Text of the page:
>> Since <stdbool.h> isn't available on all the relevant compilers, I
>> stil roll my own boolean definitions. I should perhaps switch to
>> lower-case now, using something ala:
>>
>> #ifdef __STDC_IEC_559__
>> #include <stdbool.h>
>> #else
>> typedef enum {false, true} bool;
>> #endif

>
> __STDC_IEC_559__ tells you whether the implementation conforms to the
> IEC 60559 floating-point standard.

Ooops. I had just finished porting the latest splint package, and was
posting at 4 AM, instead of going to bed.

> What you probably want is
>
> #if __STDC_VERSION__ >= 199901L

Yes

> #include <stdbool.h>
> #else
> typedef enum {false, true} bool;
> #endif
>
> But note that an implementation might provide <stdbool.h> without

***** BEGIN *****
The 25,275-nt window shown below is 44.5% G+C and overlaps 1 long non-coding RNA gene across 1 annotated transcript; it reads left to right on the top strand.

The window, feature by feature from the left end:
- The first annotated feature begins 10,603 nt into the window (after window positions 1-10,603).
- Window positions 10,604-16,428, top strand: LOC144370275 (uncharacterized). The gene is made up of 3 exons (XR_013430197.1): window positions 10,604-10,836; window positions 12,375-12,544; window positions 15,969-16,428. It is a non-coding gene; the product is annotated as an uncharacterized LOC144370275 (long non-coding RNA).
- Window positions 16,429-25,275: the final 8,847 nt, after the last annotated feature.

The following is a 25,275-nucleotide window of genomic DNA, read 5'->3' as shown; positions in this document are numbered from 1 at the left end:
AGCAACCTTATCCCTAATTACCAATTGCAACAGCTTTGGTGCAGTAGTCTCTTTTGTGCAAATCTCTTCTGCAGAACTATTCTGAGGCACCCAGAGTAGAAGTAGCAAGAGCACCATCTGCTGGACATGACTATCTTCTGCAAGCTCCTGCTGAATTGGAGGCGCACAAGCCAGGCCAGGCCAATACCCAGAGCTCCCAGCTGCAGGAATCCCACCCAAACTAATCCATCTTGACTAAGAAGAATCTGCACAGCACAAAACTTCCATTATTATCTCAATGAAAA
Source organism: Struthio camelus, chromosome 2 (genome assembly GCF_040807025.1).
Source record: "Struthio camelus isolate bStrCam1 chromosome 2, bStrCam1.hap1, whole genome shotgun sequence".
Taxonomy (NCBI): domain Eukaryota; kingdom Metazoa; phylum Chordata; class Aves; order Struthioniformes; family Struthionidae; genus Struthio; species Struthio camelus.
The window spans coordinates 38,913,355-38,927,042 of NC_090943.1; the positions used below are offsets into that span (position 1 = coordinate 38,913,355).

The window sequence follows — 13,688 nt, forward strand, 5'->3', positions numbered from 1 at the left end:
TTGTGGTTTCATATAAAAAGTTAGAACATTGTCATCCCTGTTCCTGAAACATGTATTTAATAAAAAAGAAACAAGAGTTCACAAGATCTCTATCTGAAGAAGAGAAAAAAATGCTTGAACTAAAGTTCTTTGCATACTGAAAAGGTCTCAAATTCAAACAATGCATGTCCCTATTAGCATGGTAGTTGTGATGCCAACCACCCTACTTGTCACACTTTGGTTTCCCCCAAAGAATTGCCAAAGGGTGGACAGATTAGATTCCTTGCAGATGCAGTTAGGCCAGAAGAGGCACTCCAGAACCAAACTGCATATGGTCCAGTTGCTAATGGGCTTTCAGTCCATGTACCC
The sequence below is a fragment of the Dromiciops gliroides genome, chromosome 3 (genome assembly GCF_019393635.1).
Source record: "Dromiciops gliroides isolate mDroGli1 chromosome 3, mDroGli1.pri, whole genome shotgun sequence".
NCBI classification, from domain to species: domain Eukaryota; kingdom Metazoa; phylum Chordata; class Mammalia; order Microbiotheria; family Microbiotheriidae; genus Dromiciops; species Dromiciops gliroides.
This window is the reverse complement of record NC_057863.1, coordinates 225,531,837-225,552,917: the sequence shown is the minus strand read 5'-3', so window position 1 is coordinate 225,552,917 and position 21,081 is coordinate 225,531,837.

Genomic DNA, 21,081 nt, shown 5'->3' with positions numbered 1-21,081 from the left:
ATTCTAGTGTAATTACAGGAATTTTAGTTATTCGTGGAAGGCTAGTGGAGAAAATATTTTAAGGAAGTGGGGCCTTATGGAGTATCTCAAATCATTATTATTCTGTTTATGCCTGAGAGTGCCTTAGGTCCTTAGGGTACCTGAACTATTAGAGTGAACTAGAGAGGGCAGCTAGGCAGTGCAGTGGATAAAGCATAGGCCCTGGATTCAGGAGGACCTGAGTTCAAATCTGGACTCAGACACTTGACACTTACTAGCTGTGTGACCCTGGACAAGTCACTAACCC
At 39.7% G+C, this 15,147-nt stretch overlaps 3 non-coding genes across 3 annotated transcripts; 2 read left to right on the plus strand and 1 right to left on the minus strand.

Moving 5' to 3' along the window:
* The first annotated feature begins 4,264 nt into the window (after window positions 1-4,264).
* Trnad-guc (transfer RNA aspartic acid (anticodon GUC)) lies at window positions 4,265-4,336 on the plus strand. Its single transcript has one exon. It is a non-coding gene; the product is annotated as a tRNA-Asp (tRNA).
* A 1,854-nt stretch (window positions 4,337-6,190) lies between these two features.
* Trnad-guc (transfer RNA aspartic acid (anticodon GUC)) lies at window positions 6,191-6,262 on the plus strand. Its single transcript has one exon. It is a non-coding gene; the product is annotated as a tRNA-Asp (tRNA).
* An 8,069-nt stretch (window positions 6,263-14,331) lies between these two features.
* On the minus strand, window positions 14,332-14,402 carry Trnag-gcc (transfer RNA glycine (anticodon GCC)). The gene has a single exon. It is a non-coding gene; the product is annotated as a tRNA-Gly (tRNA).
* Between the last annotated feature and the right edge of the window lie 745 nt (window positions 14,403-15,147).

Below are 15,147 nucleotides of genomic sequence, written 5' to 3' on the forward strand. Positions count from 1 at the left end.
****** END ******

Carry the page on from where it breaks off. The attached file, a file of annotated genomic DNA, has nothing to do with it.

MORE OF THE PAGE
> fully conforming to C99 or having __STDC_VERSION__ >= 199901L. An
> alternative is to use mechanisms outside the language to test during
> configuration whether <stdbool.h> exists. (But occasionally using the
> enum when <stdbool.h> is available isn't a big problem.)

One such relevant case, could be GNU GCC. However, I haven't even
started using "gcc -std=c99 ..." yet, and don't see any problems with
avoiding <stdbool.h>, as long as GCC is C99 non-conforming.

The main advantage of using lowercase bool/true/false, would really be
getting syntax coloring in editors.

> You also have to be a bit careful with the code that uses ``bool'';
> the enum type doesn't fully capture the semantics of C99's _Bool.

Well, I don't expect any problems in my existing code, which for
production quality, typically is lint clean.

--
Tor <(E-Mail Removed) | tr i-za-h a-z>

My C page: http://www.pg2.moo.no/C/index.html